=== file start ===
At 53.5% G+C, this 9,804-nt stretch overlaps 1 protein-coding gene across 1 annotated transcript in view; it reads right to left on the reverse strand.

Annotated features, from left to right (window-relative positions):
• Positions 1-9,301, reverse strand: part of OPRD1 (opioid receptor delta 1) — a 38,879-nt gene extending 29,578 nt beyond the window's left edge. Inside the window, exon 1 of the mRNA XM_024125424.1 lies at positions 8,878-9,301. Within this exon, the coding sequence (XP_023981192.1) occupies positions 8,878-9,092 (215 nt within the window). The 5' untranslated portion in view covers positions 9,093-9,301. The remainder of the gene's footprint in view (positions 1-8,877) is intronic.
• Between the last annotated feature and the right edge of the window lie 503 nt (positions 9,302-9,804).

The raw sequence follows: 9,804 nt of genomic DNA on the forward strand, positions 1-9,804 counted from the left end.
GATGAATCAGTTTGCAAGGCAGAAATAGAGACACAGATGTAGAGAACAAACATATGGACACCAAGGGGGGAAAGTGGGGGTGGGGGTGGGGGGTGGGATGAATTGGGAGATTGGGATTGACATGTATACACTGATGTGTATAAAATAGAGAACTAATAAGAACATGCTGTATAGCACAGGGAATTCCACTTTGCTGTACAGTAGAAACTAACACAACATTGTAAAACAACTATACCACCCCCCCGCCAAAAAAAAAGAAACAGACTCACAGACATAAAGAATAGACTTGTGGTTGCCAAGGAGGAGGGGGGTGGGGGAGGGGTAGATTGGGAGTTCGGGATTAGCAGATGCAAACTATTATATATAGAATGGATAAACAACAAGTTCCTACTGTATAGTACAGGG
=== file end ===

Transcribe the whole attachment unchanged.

At 53.5% G+C, this 9,804-nt stretch overlaps 1 protein-coding gene across 1 annotated transcript in view; it reads right to left on the reverse strand.

Annotated features, from left to right (window-relative positions):
• Positions 1-9,301, reverse strand: part of OPRD1 (opioid receptor delta 1) — a 38,879-nt gene extending 29,578 nt beyond the window's left edge. Inside the window, exon 1 of the mRNA XM_024125424.1 lies at positions 8,878-9,301. Within this exon, the coding sequence (XP_023981192.1) occupies positions 8,878-9,092 (215 nt within the window). The 5' untranslated portion in view covers positions 9,093-9,301. The remainder of the gene's footprint in view (positions 1-8,877) is intronic.
• Between the last annotated feature and the right edge of the window lie 503 nt (positions 9,302-9,804).

The raw sequence follows: 9,804 nt of genomic DNA on the forward strand, positions 1-9,804 counted from the left end.
GATGAATCAGTTTGCAAGGCAGAAATAGAGACACAGATGTAGAGAACAAACATATGGACACCAAGGGGGGAAAGTGGGGGTGGGGGTGGGGGGTGGGATGAATTGGGAGATTGGGATTGACATGTATACACTGATGTGTATAAAATAGAGAACTAATAAGAACATGCTGTATAGCACAGGGAATTCCACTTTGCTGTACAGTAGAAACTAACACAACATTGTAAAACAACTATACCACCCCCCCGCCAAAAAAAAAGAAACAGACTCACAGACATAAAGAATAGACTTGTGGTTGCCAAGGAGGAGGGGGGTGGGGGAGGGGTAGATTGGGAGTTCGGGATTAGCAGATGCAAACTATTATATATAGAATGGATAAACAACAAGTTCCTACTGTATAGTACAGGG